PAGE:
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From James Pine <general_n...@yahoo.com>
Subject Re: faceting and categorizing on color?
Date Tue, 20 Jun 2006 17:32:45 GMT
> First off, let me clear up somethign regarding your
> index field structure,
> you mentioned that you currently have documents that
> look like this...
> 
> : IMAGE	1
> : COLORS	F00000 FF0000 FFF000 FFFF00 FFFFF0 FFFFFF
> : E00000 EE0000 EEE000 EEEE00
> 
> If you are indexing it as Field.Keyword and you can
> query for
> COLORS:FFFFFF and get results, then either you are
> only only getting
> documents that are 100% white, or when you indexed
> the Documents you added
> eeach collor as a seperate field instance 

I thought that having: F00000 FF0000 FFFFFF FFFF00...
in one field and then searching for FFFFFF in it would
match all documents that contain that "word" so I
would be finding documents that could be < 100% white.
In either case, I don't actually have a document
structure yet ;o) It seems though that you are
recommending this document structure:

Field Value
IMAGE 1
COLOR FF0000
COLOR 00FF00 
COLOR 0000FF
COLOR 808080


And then if this image were 50% Red, 25% Green, 12.5%
Blue and 12.5% Grey the document would look like this:

Field Value
IMAGE 1
COLOR FF0000
COLOR FF0000
COLOR FF0000
COLOR FF0000
COLOR 00FF00 
COLOR 00FF00 
COLOR 0000FF
COLOR 808080

Is that correct? I wrote a unit test to compare term
document frequencies while iterating through the
TermEnum object returned by IndexReader.terms() and
the counts were equal. I guess I am still not clear on
what the differences/advantages/disadvantages are
between the above an document and one that like this:

Field Value
IMAGE 1
COLORS FF0000 FF0000 FF0000 FF0000 00FF00 00FF00
0000FF 808080

In fact with all the color values stored in a single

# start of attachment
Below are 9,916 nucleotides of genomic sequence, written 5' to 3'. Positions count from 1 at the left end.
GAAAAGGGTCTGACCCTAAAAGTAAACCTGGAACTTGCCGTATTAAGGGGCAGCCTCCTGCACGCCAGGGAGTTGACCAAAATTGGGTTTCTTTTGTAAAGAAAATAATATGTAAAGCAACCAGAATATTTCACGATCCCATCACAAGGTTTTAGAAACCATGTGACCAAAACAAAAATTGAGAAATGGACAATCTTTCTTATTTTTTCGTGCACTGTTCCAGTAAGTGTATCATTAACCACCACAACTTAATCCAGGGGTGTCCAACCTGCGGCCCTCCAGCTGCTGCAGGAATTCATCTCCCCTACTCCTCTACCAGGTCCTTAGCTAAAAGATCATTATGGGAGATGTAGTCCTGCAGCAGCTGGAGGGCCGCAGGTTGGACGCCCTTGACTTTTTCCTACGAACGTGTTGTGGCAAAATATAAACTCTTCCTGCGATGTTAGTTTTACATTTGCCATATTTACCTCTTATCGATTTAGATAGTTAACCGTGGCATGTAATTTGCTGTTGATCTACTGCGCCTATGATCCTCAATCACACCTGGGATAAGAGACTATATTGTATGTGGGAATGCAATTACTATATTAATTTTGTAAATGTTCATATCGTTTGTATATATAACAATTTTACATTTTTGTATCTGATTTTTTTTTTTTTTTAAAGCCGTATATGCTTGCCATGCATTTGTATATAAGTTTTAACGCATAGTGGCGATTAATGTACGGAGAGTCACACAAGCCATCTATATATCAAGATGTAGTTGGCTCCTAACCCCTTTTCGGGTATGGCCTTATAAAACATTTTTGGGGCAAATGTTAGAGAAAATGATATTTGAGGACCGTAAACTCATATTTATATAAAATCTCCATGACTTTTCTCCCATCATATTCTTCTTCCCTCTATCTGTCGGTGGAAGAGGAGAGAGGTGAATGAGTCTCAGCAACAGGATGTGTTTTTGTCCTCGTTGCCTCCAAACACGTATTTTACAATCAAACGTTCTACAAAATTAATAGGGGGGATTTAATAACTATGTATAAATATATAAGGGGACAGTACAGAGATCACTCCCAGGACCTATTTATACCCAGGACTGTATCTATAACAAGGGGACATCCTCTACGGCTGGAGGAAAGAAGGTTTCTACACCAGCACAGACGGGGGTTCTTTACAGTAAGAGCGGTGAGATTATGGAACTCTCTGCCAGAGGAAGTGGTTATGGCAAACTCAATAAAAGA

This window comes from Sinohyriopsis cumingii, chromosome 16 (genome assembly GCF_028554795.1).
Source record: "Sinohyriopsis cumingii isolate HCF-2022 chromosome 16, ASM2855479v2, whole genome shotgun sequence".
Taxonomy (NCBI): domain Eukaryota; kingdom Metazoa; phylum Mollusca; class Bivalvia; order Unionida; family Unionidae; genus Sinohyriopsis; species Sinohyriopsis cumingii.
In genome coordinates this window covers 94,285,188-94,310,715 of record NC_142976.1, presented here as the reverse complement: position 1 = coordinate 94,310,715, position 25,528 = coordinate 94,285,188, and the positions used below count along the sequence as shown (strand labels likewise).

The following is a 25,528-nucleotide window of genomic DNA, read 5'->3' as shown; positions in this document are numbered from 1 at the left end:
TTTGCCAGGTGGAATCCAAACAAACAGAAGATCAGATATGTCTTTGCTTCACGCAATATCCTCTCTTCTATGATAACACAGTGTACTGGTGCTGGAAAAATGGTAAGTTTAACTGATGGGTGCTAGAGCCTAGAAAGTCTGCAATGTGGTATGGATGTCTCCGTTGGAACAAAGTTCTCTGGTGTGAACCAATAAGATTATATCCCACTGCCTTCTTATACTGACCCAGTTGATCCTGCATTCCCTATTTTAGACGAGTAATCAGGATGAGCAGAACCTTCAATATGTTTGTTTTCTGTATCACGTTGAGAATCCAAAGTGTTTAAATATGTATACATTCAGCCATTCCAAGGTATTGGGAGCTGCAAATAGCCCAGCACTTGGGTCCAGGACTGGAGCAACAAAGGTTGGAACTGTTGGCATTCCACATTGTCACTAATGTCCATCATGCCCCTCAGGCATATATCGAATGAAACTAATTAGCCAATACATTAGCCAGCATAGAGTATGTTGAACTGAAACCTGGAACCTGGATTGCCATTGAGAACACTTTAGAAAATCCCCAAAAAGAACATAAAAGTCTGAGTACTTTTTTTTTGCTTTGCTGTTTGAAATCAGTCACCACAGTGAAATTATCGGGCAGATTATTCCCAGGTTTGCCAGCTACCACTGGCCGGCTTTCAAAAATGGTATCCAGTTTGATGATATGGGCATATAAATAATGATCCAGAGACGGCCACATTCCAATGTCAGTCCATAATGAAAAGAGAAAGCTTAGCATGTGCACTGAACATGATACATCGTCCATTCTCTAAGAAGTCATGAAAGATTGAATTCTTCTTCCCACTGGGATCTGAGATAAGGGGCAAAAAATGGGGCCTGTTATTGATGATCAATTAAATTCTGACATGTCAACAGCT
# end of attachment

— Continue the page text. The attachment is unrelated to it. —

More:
field, if I did some sort of pixel region
mapping/resolution reduction then wouldn't it lend
itself to Span/Fuzzy queries so I could not only
search for images which have both red and green, but
rank them based on how close the colors are to each
other? Would I lose that capability if I stored each
color in its own field? So perhaps a more general
question is when is it better to collapse a bunch of
words into a single field vs. spread them out over
many fields, all of which have the same field name?

> If you index both the full color codes as well as
> just the most
> significant hex characters from the RGB code in
> seperate fields, you can
> do "coarse" faceting on one field, and "refined"
> faceting on the other...
> 
> IMAGE:  1
> COLOR: FFFFFE FFA3B4 2287C3 773442 666BED
> COARSE_COLOR: FFF FAB 28C 734 66E

That's a great idea and seems way more straightforward
than the RGB/HSV etc. distance calculation algorithms
I've been reading about :o) I'll have to run some
tests to see how accurate that reduction appears to
people.

> Usually, you need to do one pass over your values
> and one pass over
> your documents -- with a HitCollector you do a pass
> over your values first
> Alternately, you can do one pass over
> your documents building
> a BitSet of the docs that match, and *then* do a
> pass over the values

Huh, perhaps I don't understand the HitCollector
fully. Are you saying that if I have an index with 100
documents, each of which have a color field (let's say
25 of the documents have FFFFFF in the color field)
and I do a search for FFFFFF...using a HitCollector
I'm iterating over all 100 documents while extracting
values whereas with the regular Hits based search I
would only be iterating over 25?

Thanx again.

JAMES

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